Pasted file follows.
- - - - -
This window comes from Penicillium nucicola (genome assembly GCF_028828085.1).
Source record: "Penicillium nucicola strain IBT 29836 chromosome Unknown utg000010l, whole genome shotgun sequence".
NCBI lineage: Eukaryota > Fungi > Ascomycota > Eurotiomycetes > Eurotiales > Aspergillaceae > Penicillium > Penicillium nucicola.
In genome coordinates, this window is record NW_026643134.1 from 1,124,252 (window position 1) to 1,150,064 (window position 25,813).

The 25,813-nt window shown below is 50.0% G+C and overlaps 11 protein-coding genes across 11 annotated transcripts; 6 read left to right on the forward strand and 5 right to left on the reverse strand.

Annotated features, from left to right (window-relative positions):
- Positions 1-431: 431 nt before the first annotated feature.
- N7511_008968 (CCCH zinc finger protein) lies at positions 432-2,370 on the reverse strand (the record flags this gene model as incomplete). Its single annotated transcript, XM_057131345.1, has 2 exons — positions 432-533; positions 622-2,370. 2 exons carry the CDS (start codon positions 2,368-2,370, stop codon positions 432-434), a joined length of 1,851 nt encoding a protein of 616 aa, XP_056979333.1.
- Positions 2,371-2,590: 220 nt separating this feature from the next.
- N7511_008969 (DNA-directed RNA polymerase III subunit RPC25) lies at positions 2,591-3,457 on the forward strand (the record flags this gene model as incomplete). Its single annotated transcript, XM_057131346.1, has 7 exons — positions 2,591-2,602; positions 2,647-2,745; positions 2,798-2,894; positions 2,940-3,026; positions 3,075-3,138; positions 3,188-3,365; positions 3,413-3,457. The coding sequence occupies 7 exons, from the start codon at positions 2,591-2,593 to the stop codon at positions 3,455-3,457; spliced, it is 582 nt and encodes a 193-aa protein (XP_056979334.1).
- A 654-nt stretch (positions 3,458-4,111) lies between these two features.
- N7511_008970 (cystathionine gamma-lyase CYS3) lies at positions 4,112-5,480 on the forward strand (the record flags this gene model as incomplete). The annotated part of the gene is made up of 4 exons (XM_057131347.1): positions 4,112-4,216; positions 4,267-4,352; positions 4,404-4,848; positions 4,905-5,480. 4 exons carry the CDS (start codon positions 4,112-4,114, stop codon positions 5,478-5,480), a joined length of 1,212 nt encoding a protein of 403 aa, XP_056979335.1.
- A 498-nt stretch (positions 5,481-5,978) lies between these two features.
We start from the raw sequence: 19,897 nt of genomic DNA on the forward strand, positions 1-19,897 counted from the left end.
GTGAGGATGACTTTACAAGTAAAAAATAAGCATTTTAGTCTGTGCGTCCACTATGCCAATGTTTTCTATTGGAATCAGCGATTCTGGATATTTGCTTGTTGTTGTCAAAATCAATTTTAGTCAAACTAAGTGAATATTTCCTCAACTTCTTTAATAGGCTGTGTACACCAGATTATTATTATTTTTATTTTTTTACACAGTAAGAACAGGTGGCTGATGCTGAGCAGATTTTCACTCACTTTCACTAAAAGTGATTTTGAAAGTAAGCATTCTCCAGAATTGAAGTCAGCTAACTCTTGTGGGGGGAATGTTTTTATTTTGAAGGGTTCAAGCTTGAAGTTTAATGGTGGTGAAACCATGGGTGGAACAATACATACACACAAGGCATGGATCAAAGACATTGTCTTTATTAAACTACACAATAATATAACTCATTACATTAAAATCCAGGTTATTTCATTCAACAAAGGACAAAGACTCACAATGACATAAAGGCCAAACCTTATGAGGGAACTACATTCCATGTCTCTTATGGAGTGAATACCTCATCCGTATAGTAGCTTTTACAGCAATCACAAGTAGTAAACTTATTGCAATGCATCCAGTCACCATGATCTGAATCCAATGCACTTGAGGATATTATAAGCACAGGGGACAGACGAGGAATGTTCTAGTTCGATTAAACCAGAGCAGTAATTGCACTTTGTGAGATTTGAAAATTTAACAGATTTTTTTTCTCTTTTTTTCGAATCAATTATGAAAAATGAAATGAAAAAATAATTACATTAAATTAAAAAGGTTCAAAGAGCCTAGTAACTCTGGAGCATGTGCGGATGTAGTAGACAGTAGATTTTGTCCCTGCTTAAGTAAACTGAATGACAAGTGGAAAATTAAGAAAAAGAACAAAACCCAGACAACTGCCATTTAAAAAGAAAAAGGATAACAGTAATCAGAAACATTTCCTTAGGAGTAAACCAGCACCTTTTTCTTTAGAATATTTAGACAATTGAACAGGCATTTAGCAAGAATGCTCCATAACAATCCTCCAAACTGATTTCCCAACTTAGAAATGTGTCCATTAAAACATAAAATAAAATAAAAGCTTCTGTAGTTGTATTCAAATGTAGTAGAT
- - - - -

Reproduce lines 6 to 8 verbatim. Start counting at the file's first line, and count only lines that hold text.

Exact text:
Annotated features, from left to right (window-relative positions):
- Positions 1-431: 431 nt before the first annotated feature.
- N7511_008968 (CCCH zinc finger protein) lies at positions 432-2,370 on the reverse strand (the record flags this gene model as incomplete). Its single annotated transcript, XM_057131345.1, has 2 exons — positions 432-533; positions 622-2,370. 2 exons carry the CDS (start codon positions 2,368-2,370, stop codon positions 432-434), a joined length of 1,851 nt encoding a protein of 616 aa, XP_056979333.1.